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  • In the case of iron and nickel it was found that, when correction was made for mechanical stress due to magnetization, magnetic change of thermo-electric force was, within the limits of experimental error, proportional to magnetic change of length.

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  • to the magnetized cobalt was proportional to the square of the magnetic induction or of the magnetization.

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  • The results of experiments as to the effect of magnetization were for long discordant and inconclusive, sufficient care not having been taken to avoid sources of error, while the effects of hysteresis were altogether disregarded.

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  • In a 29% nickel-steel, magnetization increases the constants by a small amount.

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  • Changes of elasticity are in all cases dependent, not only upon the field, but also upon the tension applied; and, owing to hysteresis, the results are not in general the same when the magnetization follows as when it precedes the application of stress; the latter is held to be the right order.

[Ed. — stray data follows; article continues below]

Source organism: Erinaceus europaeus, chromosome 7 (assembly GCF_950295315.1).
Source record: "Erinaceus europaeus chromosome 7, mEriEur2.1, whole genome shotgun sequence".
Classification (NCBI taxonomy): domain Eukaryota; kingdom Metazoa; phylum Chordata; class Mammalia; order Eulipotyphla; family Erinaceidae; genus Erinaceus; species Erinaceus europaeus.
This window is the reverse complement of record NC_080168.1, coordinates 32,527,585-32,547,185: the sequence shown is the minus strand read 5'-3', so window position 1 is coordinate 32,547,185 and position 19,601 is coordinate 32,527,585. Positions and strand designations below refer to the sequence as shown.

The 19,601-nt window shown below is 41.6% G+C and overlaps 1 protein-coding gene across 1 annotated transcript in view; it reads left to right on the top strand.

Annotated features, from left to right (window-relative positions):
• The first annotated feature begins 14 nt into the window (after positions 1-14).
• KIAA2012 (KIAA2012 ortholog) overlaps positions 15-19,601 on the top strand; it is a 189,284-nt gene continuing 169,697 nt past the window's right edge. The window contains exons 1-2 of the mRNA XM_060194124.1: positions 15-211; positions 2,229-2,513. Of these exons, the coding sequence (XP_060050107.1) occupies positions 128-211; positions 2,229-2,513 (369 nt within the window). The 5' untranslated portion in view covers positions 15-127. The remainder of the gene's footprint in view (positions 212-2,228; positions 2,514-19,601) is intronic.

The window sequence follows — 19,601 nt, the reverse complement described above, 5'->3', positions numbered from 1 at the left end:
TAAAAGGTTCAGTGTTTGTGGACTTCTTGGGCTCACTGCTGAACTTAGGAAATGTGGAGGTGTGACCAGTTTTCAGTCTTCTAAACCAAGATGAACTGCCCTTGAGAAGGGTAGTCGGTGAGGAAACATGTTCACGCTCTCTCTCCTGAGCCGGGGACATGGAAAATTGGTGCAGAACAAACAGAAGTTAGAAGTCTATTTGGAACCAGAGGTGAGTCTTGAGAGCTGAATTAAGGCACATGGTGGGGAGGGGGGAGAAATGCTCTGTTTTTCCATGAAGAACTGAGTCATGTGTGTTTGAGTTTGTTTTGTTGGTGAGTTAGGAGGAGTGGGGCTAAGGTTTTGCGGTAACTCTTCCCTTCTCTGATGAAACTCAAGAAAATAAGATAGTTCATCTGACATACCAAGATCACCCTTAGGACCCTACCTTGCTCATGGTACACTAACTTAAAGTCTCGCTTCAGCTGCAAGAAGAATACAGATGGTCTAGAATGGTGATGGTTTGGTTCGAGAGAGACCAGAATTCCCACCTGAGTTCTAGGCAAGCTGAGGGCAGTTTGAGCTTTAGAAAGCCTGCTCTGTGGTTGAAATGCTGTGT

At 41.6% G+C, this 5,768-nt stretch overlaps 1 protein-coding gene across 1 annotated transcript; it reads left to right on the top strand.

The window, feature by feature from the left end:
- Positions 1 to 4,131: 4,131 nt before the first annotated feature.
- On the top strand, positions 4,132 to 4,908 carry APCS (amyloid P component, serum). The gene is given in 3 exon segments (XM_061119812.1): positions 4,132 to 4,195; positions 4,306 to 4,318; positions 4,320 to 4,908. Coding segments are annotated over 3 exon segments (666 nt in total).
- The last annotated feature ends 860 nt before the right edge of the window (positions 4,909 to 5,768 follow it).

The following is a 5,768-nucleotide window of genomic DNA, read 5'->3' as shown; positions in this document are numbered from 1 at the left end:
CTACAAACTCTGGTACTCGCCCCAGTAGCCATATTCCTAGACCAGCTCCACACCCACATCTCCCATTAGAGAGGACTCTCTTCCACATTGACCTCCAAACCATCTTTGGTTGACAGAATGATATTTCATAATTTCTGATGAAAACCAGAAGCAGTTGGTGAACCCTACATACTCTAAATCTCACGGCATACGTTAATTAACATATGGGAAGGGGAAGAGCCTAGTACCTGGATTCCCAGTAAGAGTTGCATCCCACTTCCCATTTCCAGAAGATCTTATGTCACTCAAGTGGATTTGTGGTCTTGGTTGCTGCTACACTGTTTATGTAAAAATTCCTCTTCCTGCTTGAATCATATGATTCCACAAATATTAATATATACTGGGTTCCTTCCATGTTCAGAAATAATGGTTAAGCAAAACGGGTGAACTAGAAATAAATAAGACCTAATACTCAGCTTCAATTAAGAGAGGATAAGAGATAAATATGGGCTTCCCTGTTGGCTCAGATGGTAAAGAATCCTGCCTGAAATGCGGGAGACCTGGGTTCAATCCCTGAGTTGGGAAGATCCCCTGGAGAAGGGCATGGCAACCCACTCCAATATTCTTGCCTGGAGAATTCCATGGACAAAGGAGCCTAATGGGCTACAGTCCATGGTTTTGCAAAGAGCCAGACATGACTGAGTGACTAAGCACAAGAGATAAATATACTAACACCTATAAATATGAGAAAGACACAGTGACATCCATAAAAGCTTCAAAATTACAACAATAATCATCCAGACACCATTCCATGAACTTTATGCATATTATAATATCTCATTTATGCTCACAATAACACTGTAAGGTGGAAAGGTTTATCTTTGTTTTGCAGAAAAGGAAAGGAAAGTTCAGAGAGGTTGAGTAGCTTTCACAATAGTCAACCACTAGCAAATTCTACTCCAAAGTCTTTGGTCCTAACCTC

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  • de Phys., Paris, 1900, p. 561) that the true effect of magnetization is liable to be disguised by secondary or parasitic phenomena, arising chiefly from polarization of the electrodes and from local variations in the concentration and magnetic condition of the electrolyte; these may be avoided by working with weak solutions, exposing only a small surface in a non-polar region of the metal, and substituting a capillary electrometer for the galvanometer generally used.

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  • of magnetization is z = S aK approximately, E l being the electrochemical equivalent and S the density of the metal.

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  • Owing to the difficulty of determining the magnetization I and the susceptibility K with accuracy, it has not yet been possible to submit this formula to a quantitative test, but it is said to afford an indication of the results given by actual experiment.

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  • Sci., 188 7, 34, 4 1 9; 1888, 35, 290) that the transition from the " passive " to the active state of iron immersed in strong nitric acid is facilitated by magnetization, the temperature of transition being lowered.

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  • If, however, the molecules could turn with perfect freedom, it is clear that the smallest magnetizing force would be sufficient to develop the highest possible degree of magnetization, which is of course not the case.